After Stalin died in 1953, he was replaced by Nikita Khrushchev, who proceeded to liberalize the Stalin era laws regarding marriage, divorce, and abortion, but the anti-gay criminal law remained. The Khruschev government believed that absent of a criminal law against homosexuality, the sex between men that occurred in the prison environment would spread into the general population as they released many Stalin-era prisoners. Whereas the Stalin government conflated homosexuality with pedophilia, the Khrushchev government conflated homosexuality with the situational, sometimes forced, sex acts between male prisoners.
In 1958, the Interior Ministry sent a secret memo to law enforcement ordering them to step up enforcement of the anti-gay criminal law. Yet, during the late 1950s - early 1960s, Aline Mosby, a foreign reporter in Russia at the time, attributed to the more liberal attitude of the Khrushchev government to the fact that she did see some gay couples in public and that it was not uncommon to see men waiting outside of certain theaters looking for dates with male performers.
A 1964 Soviet sex manual instructed: "With all the tricks at their disposal, homosexuals seek out and win the confidence of youngsters. Then they proceed to act. Do not under any circumstances allow them to touch you. Such people should be immediately reported to the administrative organs so that they can be removed from society."
Despite these rare examples, thousands of people were imprisoned for homosexuality and government censorship of homosexuality and gay rights did not begin to slowly relax until the early 1970s, allowing for brief statements. Kozlovsky was permitted to include a brief interior monologue about homosexuality in Moscow to the End of the Line (1973). Perhaps the first public endorsement of gay rights since Stalin was a brief statement, critical of Article 121 and calling for its repeal, made in the Textbook of Soviet Criminal Law (1973).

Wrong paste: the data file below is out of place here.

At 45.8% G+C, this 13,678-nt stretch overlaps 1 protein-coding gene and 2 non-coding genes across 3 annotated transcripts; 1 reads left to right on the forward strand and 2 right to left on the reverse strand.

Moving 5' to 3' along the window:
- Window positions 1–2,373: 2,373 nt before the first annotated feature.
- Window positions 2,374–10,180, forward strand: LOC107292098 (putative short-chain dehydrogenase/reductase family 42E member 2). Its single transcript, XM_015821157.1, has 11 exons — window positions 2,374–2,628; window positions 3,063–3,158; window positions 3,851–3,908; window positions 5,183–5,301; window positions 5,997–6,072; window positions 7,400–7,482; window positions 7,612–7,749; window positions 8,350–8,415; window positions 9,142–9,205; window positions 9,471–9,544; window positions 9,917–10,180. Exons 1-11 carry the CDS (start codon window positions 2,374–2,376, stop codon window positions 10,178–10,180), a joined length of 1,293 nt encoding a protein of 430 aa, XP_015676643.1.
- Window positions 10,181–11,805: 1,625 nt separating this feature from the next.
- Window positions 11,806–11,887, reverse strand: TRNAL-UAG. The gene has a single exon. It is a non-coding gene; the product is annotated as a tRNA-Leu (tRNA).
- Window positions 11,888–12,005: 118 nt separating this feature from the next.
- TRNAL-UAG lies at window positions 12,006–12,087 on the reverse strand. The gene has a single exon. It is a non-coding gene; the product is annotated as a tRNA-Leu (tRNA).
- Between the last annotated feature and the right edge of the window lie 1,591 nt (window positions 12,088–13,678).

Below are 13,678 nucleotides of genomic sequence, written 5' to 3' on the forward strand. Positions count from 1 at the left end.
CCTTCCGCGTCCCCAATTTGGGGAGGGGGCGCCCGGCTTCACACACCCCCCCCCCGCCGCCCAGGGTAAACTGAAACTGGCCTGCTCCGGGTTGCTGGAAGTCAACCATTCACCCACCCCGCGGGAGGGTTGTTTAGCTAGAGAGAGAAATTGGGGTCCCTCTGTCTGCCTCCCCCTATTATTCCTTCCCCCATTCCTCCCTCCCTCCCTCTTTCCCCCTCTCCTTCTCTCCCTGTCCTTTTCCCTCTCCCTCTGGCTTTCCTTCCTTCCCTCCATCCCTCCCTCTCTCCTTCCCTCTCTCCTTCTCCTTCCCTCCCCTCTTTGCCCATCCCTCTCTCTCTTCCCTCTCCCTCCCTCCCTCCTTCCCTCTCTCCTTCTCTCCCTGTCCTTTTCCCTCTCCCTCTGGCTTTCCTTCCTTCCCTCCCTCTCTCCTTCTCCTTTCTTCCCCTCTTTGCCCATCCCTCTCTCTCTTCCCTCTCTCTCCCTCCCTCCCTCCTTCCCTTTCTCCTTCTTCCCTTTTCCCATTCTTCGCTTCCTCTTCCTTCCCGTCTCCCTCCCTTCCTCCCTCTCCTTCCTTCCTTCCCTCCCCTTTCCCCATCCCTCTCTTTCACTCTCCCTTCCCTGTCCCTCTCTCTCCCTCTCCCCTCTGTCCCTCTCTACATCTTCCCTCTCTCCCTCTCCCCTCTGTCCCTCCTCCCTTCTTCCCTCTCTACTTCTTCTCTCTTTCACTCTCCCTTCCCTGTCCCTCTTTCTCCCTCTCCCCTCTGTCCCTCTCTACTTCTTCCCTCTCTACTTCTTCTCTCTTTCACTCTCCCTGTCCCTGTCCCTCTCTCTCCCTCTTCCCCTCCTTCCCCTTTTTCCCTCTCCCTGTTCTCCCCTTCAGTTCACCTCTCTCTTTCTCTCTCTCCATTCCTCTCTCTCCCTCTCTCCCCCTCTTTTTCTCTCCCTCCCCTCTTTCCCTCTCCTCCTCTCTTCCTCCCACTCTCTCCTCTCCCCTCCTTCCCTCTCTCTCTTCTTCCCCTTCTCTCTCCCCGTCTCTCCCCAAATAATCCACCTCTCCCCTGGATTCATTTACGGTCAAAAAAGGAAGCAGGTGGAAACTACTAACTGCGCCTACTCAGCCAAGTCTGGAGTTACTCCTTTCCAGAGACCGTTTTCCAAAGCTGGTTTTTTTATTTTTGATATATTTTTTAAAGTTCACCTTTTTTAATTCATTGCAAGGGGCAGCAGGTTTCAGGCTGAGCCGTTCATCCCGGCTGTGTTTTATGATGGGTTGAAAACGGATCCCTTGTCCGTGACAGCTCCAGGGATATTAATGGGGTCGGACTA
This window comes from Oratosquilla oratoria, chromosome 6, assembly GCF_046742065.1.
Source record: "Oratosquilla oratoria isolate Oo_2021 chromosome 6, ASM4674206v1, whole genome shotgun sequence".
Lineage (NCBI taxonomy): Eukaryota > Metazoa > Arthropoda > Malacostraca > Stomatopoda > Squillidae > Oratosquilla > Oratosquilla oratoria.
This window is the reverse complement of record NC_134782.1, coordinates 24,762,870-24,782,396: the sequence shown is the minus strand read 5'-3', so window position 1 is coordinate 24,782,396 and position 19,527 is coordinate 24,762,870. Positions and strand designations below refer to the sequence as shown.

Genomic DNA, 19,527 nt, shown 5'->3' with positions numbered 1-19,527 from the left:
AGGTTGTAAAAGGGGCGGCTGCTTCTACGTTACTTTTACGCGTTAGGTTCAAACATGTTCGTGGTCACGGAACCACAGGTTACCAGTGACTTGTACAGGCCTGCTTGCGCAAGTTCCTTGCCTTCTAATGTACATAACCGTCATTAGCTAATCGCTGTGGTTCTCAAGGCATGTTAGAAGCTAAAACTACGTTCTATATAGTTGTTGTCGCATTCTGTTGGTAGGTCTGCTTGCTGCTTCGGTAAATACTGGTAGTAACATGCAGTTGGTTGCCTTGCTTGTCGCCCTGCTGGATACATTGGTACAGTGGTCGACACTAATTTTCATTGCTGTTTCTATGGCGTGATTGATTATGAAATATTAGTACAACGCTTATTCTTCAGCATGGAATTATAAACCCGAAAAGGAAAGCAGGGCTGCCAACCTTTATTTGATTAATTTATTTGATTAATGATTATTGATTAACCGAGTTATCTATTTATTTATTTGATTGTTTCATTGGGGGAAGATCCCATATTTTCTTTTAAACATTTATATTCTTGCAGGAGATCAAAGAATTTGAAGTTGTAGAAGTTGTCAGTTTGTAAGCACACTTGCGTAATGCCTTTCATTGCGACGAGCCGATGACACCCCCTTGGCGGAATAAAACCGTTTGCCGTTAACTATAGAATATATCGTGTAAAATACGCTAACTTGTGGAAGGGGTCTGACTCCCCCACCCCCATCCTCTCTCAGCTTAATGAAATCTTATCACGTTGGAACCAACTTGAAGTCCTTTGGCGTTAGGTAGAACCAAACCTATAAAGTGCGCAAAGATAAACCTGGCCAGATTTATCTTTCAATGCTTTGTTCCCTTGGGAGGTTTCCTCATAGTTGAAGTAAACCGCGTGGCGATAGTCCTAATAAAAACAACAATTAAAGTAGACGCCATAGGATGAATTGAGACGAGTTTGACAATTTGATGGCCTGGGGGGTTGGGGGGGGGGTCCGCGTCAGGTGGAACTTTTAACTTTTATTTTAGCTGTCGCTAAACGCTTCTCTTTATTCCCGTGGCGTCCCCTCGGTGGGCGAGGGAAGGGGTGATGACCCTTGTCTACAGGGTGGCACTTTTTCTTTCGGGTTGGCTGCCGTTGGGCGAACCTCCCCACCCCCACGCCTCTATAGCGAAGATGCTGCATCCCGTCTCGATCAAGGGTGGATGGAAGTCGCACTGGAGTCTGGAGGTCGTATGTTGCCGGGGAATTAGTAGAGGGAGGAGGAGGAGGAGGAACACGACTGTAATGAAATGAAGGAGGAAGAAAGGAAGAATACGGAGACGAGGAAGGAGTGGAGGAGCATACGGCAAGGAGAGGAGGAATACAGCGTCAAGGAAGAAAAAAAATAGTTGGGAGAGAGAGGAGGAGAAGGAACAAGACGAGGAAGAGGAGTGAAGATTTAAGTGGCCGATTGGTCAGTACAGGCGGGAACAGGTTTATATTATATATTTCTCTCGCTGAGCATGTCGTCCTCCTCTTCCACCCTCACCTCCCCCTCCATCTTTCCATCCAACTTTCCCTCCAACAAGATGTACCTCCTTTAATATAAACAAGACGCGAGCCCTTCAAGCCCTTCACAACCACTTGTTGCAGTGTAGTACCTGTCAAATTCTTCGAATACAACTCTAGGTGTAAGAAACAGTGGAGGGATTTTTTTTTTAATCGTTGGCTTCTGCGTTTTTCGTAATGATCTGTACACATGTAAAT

These references were characterized as being brief statements in a novel or textbook and were made by heterosexuals. Vicktor Sosnora was allowed to write about witnessing an elderly gay actor being brutally murdered in a Leningrad bar in The Flying Dutchman (1979), but the book was only allowed to be published in East Germany. When the author was gay and, in particular, if they were seen as supporting gay rights, the censors tended to be much harsher.
Russian gay author Yevgeny Kharitonov illegally circulated some gay fiction before he died of heart failure in 1981. Author Gennady Trifonov served four years of hard labor for circulating his gay poems and, upon his release, was allowed to write and publish only if he avoided depicting or making reference to homosexuality.
In 1984, a group of Russian gay men met and attempted to organize an official gay rights organization, only to be quickly shut down by the KGB. It was not until later in the Glasnost period that public discussion was permitted about re-legalizing private, consensual adult homosexual relations.
A poll conducted in 1989 reported that homosexuals were the most hated group in Russian society and that 30 percent of those polled felt that homosexuals should be liquidated. In a 1991 public opinion poll conducted in Chelyabinsk 30 percent of the respondents aged 16 to 30 years old felt that homosexuals should be "isolated from society," 5 percent felt they should be "liquidated," 60 percent had a "negative" attitude toward gay people and 5 percent labeled their sexual orientation "unfortunate."